Tuesday , November 24 2020

Stroke: Memory problems can interfere

Stroke is often considered an unpredictable event. In this case, the symptoms of a brain precipitate brain brain signs in many cases.

As well as neurological impairments such as visual disturbance and a temporary feeling of enjoyment, memory disorders can be precursors for a stroke. This is what Chinese neurologists discovered from the Chang Gung Memorial Hospital in Chiayi in a feta study.

It was based on data from 18 studies performed on a total of 121,879 patients. Their findings were published in the Canadian Medical Association Publication.

Minimum mental value as a parameter

The memory problems – referred to by the doctors as cognitive restrictions – were measured with the test of the mini-mental status, which is also used to diagnose dementia and Alzheimer's. The team around Dr Then Meng Lee set a small score of 25 points. On this basis, the patient data available was evaluated.

Stroke risk increased by 40 per cent

Factors such as higher age, high blood pressure, diabetes and obesity were also included in the risk assessment. Taking these factors into account, the stroke rate was 40 per cent higher in patients with cognitive or dementia or those with no memory problems.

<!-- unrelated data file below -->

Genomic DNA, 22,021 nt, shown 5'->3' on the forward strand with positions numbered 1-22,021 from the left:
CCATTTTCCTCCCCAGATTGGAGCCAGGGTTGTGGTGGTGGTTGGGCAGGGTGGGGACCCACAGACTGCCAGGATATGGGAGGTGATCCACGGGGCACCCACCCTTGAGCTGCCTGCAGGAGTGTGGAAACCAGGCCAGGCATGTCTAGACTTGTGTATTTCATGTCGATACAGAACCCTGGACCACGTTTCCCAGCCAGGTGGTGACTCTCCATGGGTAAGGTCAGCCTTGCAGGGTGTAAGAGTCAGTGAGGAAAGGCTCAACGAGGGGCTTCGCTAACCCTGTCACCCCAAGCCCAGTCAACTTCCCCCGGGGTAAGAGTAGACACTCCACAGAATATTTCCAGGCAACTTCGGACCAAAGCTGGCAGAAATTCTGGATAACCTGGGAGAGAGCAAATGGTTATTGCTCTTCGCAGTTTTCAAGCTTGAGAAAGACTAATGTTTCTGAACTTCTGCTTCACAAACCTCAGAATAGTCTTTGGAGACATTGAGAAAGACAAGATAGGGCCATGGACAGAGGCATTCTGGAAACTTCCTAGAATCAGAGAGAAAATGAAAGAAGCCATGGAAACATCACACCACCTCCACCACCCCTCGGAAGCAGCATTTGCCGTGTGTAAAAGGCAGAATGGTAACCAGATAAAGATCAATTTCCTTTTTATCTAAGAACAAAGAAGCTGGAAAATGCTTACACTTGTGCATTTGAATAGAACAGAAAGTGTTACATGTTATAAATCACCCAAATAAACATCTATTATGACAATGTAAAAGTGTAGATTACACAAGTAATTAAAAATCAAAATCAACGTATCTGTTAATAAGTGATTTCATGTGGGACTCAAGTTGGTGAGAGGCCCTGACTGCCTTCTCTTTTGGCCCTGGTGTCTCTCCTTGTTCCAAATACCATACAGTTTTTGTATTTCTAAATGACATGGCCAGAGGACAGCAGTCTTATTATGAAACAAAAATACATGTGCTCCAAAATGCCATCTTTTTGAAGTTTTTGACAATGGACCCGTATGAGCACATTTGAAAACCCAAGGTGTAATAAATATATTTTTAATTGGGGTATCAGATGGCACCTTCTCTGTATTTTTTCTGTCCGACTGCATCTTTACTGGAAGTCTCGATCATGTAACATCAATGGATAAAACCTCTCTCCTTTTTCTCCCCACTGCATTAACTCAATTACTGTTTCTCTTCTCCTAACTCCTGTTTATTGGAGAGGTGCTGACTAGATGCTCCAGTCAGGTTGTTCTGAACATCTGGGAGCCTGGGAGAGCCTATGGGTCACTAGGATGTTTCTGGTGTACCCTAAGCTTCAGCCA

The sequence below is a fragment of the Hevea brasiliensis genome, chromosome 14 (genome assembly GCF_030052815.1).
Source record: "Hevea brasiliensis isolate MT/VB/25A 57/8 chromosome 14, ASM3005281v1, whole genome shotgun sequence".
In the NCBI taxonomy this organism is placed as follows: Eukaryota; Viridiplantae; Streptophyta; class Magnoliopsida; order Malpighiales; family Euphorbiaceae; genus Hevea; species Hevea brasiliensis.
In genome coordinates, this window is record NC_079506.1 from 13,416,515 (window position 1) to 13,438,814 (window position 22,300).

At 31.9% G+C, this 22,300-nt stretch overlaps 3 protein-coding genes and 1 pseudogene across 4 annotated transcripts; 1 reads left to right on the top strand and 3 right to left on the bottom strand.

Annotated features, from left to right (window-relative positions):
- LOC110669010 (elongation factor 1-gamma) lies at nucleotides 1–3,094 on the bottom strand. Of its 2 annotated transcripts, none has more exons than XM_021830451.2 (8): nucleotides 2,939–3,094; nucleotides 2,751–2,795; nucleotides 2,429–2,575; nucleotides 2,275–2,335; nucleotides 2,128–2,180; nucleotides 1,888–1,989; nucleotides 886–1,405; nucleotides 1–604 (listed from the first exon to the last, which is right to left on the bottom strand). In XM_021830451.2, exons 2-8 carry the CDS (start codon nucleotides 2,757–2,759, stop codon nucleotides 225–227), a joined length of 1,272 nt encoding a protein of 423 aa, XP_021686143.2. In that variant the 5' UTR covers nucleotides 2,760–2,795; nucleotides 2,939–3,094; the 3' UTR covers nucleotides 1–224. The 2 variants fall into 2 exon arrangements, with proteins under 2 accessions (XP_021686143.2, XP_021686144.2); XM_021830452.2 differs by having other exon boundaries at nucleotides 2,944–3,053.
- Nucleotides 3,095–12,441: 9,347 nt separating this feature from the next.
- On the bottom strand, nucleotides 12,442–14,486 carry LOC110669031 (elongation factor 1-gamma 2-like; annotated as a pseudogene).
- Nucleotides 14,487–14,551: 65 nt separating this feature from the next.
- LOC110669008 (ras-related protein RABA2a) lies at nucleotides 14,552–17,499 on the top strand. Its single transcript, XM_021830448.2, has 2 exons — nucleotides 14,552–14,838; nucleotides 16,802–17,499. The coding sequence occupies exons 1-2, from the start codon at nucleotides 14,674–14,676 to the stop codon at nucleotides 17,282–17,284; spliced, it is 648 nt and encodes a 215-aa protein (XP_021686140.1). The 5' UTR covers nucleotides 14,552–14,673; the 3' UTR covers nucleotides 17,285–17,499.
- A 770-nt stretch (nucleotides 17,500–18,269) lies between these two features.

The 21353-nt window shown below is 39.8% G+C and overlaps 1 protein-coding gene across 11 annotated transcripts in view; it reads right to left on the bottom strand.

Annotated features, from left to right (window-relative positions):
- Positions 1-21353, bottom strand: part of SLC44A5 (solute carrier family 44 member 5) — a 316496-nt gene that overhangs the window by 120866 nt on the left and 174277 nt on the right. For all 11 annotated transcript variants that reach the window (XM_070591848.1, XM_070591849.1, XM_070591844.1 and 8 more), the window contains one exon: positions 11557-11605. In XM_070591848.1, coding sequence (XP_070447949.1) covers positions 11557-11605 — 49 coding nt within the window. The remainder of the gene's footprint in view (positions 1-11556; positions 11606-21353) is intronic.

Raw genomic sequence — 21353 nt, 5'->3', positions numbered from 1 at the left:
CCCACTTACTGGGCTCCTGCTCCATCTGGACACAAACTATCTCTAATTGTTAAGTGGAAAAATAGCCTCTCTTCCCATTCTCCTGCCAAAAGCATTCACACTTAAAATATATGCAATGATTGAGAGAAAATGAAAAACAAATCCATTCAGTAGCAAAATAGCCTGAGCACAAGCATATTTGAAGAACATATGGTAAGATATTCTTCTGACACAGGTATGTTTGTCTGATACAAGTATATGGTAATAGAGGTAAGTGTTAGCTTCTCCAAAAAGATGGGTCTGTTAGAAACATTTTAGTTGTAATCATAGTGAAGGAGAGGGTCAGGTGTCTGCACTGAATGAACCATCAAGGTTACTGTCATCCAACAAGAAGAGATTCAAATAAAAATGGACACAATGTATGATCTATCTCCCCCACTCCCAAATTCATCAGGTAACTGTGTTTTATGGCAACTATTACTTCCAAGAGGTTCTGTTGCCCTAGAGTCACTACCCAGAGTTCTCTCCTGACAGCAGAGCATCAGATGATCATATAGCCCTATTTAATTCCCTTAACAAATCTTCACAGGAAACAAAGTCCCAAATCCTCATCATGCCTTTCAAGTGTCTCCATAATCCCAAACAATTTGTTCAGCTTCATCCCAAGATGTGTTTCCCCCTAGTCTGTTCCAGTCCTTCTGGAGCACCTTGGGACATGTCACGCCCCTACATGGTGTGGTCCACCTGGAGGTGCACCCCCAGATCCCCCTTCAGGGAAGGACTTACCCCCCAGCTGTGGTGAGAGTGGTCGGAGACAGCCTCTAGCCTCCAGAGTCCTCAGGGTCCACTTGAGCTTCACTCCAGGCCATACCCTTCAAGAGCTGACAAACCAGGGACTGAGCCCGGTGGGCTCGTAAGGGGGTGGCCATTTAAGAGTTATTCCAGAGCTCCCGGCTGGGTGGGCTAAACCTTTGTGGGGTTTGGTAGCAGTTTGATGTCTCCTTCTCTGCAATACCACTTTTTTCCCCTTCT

Iskemic risk is even higher

The Temporary Ischemic Assault (TIA) risk increases as much as 65 per cent in patients with mental shortcomings. TIA is a transsexual circulatory disorder in the brain, which is a type of "small stroke" that is often followed by a true stroke after some time.

Regarding the reasons why memory problems are obvious one stroke researchers are not quite clear yet. However, they suspect that those affected have already had damage to the brain caused by dumb disorders or cerebral circulation disorders.

Stroke can be prevented

In order to reduce the risk of having a stroke, everyone can take their own actions. Many risk factors can be influenced. These include high blood pressure, smoking, fat stomach, unhealthy diet and lack of exercise. They account for 80 percent of all the strokes. This has shown the analysis of several thousand stroke patients in North America.

High blood pressure is the most dangerous

Doctors around Martin O'Donnell of the McMaster University of Canada have compared 3,000 stroke patients with those of 3,000 healthy people. High blood pressure was the most important risk factor: it increases the risk to more than 2.5 times. High blood pressure plays a part in every third stroke. Smoking is almost dangerous, which doubles the risk of having a stroke.

A healthy lifestyle, especially a balanced diet and low fat, plenty of exercise and a barrier to smoking could contribute to reduce the individual risk of a stroke.

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